We have a history in this country that is often over looked, under played, and ignored. But the effects of slavery is still evident in many ways these hundreds of years later. The random tearing apart of families was something only done in American slavery. And that is why our experience is so very different from those of our brothers and sisters in the diaspora. Husbands and wives sold to different plantations, children taken from their mothers, siblings separated and we’re simply told, ‘that happened a long time ago, so get over it’!
There are those black families who were able to heal form the devastation and who have generations of nuclear families intact, with dedicated fathers present and accounted for. There have been black fathers who were not just in the home physically, but who were totally engaged with their families, emotionally, physically and spiritually available, a bedrock for their wives, children and extended family, loving, providing and sustaining in every way. These men contribute to society in many ways, not only to their immediate families. Yet you rarely see images of them, of these loving, supportive black fathers. They live across the street and next door to you and me. They are family members and members of many organizations that we admire. But if you’re looking for signs of their images in America, keep looking. They are rarely seen, but they are there.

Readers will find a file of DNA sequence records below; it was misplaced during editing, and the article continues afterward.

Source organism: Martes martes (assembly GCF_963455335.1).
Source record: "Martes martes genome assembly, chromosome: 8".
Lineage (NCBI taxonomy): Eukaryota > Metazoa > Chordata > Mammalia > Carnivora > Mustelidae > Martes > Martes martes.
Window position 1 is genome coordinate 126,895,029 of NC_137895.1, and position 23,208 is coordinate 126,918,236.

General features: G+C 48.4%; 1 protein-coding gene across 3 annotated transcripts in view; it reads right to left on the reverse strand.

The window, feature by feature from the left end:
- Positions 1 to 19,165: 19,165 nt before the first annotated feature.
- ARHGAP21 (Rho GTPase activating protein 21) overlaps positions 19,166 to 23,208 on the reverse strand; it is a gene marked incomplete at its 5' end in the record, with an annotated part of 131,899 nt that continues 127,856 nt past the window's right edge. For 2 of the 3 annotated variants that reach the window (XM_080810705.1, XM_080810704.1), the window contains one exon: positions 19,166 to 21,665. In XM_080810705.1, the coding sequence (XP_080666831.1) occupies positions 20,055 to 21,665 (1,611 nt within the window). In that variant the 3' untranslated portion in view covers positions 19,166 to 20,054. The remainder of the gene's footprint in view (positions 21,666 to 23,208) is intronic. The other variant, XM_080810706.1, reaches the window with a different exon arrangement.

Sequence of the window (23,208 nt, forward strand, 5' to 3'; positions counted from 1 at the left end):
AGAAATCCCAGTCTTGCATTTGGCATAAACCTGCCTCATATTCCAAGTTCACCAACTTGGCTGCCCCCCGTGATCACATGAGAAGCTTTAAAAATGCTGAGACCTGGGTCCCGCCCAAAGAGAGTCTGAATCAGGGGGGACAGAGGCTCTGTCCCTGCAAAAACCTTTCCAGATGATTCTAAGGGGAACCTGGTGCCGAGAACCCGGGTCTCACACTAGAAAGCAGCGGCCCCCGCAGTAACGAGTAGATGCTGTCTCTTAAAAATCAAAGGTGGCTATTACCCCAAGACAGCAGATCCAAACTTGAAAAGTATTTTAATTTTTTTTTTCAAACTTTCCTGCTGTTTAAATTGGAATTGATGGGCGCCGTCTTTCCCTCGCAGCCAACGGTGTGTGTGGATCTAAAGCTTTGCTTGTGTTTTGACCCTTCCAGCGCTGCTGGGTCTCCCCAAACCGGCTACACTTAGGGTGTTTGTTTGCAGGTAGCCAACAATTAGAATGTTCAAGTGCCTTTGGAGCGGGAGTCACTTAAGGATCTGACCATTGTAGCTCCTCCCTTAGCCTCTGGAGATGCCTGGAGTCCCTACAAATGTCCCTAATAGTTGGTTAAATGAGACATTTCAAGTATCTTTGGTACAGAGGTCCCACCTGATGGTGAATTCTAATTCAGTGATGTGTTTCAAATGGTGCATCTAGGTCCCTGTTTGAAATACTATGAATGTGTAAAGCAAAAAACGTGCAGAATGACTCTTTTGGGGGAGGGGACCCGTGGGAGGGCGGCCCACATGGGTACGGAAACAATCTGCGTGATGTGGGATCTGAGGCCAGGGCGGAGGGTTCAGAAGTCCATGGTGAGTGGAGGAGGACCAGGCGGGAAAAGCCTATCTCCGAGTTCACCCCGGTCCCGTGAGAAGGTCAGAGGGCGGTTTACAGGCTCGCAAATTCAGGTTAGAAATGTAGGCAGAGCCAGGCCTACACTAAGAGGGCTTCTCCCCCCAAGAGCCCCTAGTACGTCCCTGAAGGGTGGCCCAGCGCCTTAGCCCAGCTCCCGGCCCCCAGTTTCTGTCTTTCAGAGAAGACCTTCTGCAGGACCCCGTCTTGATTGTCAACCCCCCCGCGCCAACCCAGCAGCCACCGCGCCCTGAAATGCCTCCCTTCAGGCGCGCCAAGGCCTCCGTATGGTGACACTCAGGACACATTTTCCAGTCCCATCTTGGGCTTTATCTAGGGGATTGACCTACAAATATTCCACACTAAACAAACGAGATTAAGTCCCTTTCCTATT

So this is my small tribute to Black Fathers. I was without my own father from age 8 and it was around my 28th year, that my father came back into my life. I’m glad he’s back now. But his absence during those formative years still has its impact, an itch that I can’t seem to scratch despite our relationship today.
Still I swoon at seeing other black men with their children. It’s like a healing balm for that itchy place in my heart.
Since this is a blog site about hair, you’re probably wondering, ‘What does all this have to do with hair’? Well, I’d have to go all the way back to slavery and it’s kind of a long and complicated story to explain that one… I do remember as a small child my father not wanting my mother to hot-comb (straighten) our hair. He thought it was best, just the way it was.